Good morning, Netizens...
She was, in life, one of the truly great singers, who brought America from outright racism to acceptance of Black performers. Lena Horne passed away yesterday in New York, and the chasm she leaves in her wake may be difficult to fill. I consider it an honor to have heard an early recording of her singing “Stormy Weather” on an old 78-RPM record back when such things were not nearly so commonplace.
History may reflect a lot of things about Lena Horne, but her candor, outspoken honesty and her views on race never set really well with most white folks in the early days of her career.
"My identity is very clear to me now. I am a black woman. I’m free. I no longer have to be a ‘credit.’ I don’t have to be a symbol to anybody; I don’t have to be a first to anybody. I don’t have to be an imitation of a white woman that Hollywood sort of hoped I’d become. I’m me, and I’m like nobody else," she was quoted as saying by the New York Times.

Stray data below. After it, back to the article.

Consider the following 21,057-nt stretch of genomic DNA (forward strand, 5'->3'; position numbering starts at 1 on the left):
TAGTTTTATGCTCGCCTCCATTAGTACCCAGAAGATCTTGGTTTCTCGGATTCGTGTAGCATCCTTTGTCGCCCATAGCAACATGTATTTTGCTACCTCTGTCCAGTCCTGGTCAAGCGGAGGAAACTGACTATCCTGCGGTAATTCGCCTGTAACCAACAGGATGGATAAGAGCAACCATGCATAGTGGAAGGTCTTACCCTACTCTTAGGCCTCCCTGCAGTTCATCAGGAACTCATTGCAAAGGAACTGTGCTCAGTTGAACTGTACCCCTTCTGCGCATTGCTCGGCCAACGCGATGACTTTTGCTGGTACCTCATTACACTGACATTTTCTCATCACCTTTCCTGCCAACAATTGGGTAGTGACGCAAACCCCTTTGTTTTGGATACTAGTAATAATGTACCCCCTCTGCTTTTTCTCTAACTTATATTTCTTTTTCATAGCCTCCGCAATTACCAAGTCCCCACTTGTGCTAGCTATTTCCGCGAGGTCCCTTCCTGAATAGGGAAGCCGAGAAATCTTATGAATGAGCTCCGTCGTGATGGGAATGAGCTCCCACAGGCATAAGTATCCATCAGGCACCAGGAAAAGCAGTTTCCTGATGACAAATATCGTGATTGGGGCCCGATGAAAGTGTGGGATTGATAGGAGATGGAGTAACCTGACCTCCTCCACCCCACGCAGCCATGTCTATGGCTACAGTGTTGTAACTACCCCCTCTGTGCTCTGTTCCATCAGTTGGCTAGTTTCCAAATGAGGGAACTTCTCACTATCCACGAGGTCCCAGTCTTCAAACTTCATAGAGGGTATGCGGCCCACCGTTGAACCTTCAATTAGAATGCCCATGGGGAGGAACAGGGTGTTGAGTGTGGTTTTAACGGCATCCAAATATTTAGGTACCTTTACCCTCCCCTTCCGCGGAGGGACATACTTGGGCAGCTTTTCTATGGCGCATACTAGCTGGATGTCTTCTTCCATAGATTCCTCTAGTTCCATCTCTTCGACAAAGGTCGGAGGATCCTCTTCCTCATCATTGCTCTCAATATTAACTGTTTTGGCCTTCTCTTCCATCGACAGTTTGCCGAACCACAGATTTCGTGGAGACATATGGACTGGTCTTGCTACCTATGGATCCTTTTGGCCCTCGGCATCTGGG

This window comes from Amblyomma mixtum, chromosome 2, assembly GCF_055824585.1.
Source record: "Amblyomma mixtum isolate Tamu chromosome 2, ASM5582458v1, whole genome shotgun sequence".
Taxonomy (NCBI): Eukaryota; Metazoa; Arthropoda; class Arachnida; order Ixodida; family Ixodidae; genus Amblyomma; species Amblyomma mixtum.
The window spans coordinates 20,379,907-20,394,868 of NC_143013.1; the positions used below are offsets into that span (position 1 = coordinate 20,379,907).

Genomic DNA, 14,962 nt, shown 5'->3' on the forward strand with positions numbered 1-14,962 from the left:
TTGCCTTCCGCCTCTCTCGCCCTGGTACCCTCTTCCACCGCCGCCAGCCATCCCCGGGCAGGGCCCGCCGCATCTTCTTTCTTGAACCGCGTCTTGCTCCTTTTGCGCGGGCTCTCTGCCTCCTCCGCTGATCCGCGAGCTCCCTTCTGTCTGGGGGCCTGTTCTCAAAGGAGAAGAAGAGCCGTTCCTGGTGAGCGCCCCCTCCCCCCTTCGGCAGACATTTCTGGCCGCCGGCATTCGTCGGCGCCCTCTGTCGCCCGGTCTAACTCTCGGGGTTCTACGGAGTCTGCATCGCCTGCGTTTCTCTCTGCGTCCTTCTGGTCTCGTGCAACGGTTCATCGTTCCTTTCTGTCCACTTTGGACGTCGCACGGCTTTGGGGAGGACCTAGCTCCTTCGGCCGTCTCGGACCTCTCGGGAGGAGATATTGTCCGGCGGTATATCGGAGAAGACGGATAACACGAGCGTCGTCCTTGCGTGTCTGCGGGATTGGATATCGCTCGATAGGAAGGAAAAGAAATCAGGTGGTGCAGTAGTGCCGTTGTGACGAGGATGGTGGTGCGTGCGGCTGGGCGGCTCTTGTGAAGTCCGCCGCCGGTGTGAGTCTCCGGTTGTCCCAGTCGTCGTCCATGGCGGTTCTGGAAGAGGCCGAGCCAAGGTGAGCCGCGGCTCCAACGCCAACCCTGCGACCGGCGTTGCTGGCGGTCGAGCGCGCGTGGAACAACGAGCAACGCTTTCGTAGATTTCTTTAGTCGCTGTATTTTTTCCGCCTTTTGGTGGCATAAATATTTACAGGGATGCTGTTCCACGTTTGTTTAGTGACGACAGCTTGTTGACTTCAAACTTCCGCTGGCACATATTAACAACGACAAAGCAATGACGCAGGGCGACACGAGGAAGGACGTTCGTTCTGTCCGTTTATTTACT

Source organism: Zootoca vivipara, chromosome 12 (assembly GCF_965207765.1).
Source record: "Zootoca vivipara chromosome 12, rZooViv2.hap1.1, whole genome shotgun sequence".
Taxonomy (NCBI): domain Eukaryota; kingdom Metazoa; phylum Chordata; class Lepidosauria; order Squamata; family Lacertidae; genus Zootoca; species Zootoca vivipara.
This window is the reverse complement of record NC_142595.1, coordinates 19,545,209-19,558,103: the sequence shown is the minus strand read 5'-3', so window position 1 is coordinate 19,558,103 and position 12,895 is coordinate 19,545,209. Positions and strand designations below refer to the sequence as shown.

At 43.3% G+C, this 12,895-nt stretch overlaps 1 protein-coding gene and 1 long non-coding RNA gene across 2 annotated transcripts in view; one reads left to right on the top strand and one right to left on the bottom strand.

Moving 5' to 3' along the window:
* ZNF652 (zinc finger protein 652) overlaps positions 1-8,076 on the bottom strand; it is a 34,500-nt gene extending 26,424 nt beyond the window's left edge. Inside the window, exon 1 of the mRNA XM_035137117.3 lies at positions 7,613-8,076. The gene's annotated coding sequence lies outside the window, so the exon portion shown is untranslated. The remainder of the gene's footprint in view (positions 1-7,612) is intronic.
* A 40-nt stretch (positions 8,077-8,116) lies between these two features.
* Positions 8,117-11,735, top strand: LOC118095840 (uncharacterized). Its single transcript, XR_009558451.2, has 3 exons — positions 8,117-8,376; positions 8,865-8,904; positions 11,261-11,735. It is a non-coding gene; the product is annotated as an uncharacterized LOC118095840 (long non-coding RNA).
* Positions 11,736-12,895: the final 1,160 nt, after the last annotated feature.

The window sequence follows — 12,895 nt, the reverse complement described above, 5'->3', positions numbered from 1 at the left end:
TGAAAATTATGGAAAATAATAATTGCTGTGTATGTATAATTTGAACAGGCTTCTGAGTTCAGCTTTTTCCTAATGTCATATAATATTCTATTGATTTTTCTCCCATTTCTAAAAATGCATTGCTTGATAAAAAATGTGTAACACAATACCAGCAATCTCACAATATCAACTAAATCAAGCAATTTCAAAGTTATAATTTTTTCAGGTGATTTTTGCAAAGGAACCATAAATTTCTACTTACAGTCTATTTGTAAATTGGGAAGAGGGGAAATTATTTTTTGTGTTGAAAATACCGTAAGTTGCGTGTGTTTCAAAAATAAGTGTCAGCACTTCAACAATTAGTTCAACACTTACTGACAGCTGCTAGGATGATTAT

That and her legacy, a smoky voice that wrapped itself around my senses, gave me succor in bad times and constantly touched my inner spirit with an undefinable touch is all I have left in her passage. Rest in Peace, Lena.